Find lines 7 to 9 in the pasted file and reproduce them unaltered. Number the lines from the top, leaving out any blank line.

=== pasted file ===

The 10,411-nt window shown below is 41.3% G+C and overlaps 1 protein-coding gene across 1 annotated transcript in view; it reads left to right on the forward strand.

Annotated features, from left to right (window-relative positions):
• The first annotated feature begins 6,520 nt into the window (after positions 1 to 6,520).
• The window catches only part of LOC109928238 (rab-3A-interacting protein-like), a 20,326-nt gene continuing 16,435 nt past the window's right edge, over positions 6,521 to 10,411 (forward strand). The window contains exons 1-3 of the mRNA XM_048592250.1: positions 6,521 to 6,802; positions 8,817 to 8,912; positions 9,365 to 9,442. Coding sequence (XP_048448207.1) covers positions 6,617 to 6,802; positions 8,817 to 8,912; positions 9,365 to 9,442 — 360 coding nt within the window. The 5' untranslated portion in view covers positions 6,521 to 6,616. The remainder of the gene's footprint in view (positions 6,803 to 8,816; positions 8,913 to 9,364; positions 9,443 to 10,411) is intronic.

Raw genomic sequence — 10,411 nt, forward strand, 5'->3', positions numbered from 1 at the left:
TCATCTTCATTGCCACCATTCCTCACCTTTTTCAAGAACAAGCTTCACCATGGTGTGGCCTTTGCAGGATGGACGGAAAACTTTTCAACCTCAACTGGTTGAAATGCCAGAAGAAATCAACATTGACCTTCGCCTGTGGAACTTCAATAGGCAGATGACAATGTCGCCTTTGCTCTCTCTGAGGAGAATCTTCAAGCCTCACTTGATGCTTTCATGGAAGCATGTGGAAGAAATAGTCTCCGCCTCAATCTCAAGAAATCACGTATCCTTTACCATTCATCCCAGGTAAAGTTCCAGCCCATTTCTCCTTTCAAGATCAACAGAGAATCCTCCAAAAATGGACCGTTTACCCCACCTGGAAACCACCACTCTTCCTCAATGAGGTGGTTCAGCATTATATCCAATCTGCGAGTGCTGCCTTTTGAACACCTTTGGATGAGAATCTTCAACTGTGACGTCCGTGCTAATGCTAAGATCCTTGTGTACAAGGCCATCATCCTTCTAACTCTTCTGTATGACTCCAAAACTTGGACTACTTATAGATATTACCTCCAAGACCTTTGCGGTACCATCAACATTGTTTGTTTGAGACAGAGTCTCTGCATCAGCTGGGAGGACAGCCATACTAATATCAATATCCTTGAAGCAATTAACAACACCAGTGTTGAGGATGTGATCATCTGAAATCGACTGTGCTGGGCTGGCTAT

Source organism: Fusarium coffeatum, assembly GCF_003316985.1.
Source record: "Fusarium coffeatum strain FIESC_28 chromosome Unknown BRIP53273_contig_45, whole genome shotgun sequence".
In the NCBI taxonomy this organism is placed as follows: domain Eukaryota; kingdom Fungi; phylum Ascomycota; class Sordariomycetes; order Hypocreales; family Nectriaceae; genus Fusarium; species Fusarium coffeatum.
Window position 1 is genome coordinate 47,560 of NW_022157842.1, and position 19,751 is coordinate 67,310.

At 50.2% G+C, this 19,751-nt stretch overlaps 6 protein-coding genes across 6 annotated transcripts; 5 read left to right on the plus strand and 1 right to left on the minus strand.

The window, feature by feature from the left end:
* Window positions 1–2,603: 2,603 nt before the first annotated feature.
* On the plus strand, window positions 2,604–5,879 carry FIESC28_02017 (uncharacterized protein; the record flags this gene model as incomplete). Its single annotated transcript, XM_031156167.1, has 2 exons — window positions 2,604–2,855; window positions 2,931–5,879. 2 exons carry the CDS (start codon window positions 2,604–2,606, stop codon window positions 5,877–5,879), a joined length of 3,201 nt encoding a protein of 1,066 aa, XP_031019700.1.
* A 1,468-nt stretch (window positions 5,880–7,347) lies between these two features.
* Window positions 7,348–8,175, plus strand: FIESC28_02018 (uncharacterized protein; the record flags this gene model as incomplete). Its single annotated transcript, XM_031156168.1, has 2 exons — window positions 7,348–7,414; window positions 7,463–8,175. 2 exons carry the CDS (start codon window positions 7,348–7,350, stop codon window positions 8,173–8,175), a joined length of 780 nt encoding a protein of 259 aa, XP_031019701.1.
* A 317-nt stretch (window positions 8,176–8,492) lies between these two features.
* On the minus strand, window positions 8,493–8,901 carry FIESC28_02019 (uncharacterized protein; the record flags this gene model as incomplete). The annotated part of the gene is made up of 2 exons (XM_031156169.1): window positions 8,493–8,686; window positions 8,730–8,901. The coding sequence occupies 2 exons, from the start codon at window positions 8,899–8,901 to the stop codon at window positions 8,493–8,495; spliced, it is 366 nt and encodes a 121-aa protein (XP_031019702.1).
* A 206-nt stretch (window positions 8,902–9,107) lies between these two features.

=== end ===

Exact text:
Source organism: Fusarium coffeatum, assembly GCF_003316985.1.
Source record: "Fusarium coffeatum strain FIESC_28 chromosome Unknown BRIP53273_contig_45, whole genome shotgun sequence".
In the NCBI taxonomy this organism is placed as follows: domain Eukaryota; kingdom Fungi; phylum Ascomycota; class Sordariomycetes; order Hypocreales; family Nectriaceae; genus Fusarium; species Fusarium coffeatum.